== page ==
ormer Tamil Nadu Chief Minister Jayalalithaa Jeyaram’s bail application, which she had submitted last week after she was given a four-year prison sentence in the disproportionate assets case, was taken up at the Karnataka High Court yesterday.
Many Sri Lankans especially those who support the incumbent government were seen upbeat when she was convicted and given a four-year prison term, but not because they are against corruption, but because Jayalalithaa has been a die-hard anti-Sri Lankan Tamil Nadu politician and has always been accusing the Sri Lankan Government of various things.
One has to be joyous with the news that Jayalalithaa was convicted for amassing wealth disproportionate to her declared income sources, not because she has always been pestering her southern neighbour with the problems facing fishermen in the Palk Strait, devolution of power in Sri Lanka and the ceding of the small island of Kachchativu to Sri Lanka but because one has to thank Jayalalithaa for revealing once again the nexus between big-time corruption and politics.
Jayalalithaa who once during her first tenure claimed that she accepted only a symbolic one rupee as her salary as the Chief Minister of Tamil Nadu since a large majority of the people in the state are below the poverty line was caught by the authorities with wealth ranging from huge swaths of land to more than 30 kilos of jewellery and 12,000 sarees worth Rs.660 million (in Indian currency). After an 18-year-long legal battle she was convicted last month and was imposed a fine of Rs.1 billion apart from the four-year prison term.
“Amma” as Jayalalithaa is called by her loyalists is a baby when compared to the corruption that takes place in Sri Lanka. She was accused of plundering Rs.660 million, an amount below Rs.2 billion in Sri Lankan money. But the money that was plundered through the famous VAT fraud in Sri Lanka was a whopping Rs.4 billion. The Rs.1 billion (around Rs.2.5 billion in Sri Lankan money) fine that was imposed on “Amma” was a small amount compared to that imposed on the convicts of the VAT case. One former official of the Inland Revenue Department was imposed a massive fine of Rs.12 billion. It was anybody’s guess as to what would have happened if he had the backing of the all-powerful politicians.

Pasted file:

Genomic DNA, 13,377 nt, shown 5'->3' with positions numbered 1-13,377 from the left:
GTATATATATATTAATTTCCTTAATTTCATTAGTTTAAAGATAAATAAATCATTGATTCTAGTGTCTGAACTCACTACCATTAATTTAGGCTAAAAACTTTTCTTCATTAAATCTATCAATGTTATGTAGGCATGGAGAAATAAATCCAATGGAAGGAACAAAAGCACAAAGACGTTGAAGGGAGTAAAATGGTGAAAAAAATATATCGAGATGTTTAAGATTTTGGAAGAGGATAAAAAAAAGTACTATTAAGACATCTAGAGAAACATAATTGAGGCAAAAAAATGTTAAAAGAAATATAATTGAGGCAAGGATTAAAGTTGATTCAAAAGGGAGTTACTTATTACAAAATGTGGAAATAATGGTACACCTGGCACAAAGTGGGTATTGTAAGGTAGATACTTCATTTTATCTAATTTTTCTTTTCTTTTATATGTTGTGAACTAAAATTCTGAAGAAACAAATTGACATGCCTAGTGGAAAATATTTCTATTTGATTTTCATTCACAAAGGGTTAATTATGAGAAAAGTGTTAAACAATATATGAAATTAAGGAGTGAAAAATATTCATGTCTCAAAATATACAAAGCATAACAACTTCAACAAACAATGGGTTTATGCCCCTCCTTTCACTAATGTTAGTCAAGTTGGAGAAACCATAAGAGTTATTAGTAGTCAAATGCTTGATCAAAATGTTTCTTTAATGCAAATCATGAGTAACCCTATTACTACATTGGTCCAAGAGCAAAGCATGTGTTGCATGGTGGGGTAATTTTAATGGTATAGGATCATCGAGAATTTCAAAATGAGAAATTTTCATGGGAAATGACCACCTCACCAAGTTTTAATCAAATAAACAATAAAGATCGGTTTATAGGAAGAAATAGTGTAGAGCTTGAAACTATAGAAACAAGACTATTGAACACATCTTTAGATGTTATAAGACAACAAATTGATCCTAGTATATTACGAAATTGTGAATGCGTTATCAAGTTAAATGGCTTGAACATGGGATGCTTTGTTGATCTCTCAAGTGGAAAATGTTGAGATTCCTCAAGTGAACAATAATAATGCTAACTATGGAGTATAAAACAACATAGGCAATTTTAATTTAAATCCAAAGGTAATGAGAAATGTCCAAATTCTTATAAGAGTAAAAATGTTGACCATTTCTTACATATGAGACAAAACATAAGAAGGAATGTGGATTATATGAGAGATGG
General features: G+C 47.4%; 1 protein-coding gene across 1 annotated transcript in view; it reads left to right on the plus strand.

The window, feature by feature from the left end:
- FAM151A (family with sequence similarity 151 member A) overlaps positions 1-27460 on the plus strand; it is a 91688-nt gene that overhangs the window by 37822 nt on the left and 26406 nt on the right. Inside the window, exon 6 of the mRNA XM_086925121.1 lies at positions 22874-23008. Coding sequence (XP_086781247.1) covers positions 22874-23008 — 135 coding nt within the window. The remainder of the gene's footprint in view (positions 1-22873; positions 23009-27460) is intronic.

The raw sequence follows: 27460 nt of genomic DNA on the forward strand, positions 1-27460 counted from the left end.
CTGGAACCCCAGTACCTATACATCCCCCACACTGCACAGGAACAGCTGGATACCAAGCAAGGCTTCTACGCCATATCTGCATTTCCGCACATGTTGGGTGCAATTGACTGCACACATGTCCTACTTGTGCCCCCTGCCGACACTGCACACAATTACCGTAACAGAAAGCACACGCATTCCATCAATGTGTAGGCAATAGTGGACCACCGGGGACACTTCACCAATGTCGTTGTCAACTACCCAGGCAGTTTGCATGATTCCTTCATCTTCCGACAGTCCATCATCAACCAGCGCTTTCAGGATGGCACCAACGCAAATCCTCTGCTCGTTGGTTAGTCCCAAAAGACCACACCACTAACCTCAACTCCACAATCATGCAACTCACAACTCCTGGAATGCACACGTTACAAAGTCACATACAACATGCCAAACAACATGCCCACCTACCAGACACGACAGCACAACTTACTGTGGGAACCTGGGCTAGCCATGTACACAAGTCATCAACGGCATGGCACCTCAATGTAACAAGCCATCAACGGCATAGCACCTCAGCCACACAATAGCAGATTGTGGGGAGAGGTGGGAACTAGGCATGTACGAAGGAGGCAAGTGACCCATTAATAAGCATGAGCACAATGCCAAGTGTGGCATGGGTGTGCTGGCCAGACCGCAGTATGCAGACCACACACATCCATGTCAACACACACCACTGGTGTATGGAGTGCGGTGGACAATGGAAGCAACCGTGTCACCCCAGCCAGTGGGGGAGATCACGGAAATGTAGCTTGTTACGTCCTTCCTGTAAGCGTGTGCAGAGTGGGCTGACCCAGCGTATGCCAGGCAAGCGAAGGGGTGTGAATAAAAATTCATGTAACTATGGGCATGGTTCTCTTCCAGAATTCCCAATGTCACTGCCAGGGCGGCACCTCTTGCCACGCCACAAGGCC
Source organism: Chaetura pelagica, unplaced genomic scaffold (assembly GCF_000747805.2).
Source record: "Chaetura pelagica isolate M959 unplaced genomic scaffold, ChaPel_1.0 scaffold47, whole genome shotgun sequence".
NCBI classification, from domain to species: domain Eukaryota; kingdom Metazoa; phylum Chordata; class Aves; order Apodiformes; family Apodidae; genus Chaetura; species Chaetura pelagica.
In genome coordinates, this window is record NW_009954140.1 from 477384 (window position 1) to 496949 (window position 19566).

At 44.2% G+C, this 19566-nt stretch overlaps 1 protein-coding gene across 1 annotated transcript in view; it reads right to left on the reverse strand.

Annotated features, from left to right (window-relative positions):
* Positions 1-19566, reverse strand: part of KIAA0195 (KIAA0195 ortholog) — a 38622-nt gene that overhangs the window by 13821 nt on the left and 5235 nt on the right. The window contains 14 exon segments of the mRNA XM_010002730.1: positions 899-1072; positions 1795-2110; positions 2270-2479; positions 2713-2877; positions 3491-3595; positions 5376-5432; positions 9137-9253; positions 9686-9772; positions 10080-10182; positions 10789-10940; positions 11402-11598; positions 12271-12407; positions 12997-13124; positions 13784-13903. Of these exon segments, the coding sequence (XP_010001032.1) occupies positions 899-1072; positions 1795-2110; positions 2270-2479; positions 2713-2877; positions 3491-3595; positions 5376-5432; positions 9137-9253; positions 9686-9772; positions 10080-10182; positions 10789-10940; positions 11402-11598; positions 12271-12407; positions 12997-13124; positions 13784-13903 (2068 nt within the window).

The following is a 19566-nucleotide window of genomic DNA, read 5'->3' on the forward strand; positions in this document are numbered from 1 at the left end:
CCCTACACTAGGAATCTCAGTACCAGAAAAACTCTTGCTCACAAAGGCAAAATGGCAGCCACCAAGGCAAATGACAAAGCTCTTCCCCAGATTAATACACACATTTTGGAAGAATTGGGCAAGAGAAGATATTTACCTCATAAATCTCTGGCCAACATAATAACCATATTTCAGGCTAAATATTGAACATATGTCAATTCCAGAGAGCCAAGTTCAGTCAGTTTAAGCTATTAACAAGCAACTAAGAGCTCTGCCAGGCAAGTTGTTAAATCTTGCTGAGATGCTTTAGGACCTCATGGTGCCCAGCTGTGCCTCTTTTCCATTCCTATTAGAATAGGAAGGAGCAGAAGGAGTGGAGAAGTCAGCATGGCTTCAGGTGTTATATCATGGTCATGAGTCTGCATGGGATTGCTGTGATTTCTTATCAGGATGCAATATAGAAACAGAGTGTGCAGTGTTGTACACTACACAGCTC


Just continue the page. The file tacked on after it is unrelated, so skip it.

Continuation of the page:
Recently the JVP’s Voice against corruption had exposed another case of massive corruption that had taken place in the health sector. It said that out of Rs.770 million donated by Japan for the purchase of C.T. scanners and dialysis equipment for the hospitals in the North-Central Province only Rs.300 million had been used to buy six C.T. scanners and 50 dialysis machines and accused that the balance Rs.470 million had apparently gone into the pockets of politicians and officials.
The best evidence that proved the nexus between the corruption and politics is the revelation by the COPE report prepared by MP Wijedasa Rajapakshe some years ago when he was the COPE Chairman. The amount of corruption that had been taken place in 22 institutions alone was Rs.160 billion, an amount even Jayalalithaa cannot think of. Surprisingly not even a single person was at least charge-sheeted, leave alone punished, in any of these institutions.
Western Provincial Council Minister Udaya Gammanpila who did not spend on posters and liquor during his election campaign recently declared his election expenses, which too had reached Rs.10 million. This gives a picture of the massive amounts the other politicians spend on their election campaigns. The natural question that would arise in any ordinary person’s mind is why these politicians spend such a huge amount on their election campaigns when even the President does not get a salary of hundred thousand rupees.
But people never take pains to find answers to this question as they invariably know how the successful politicians are rewarded by the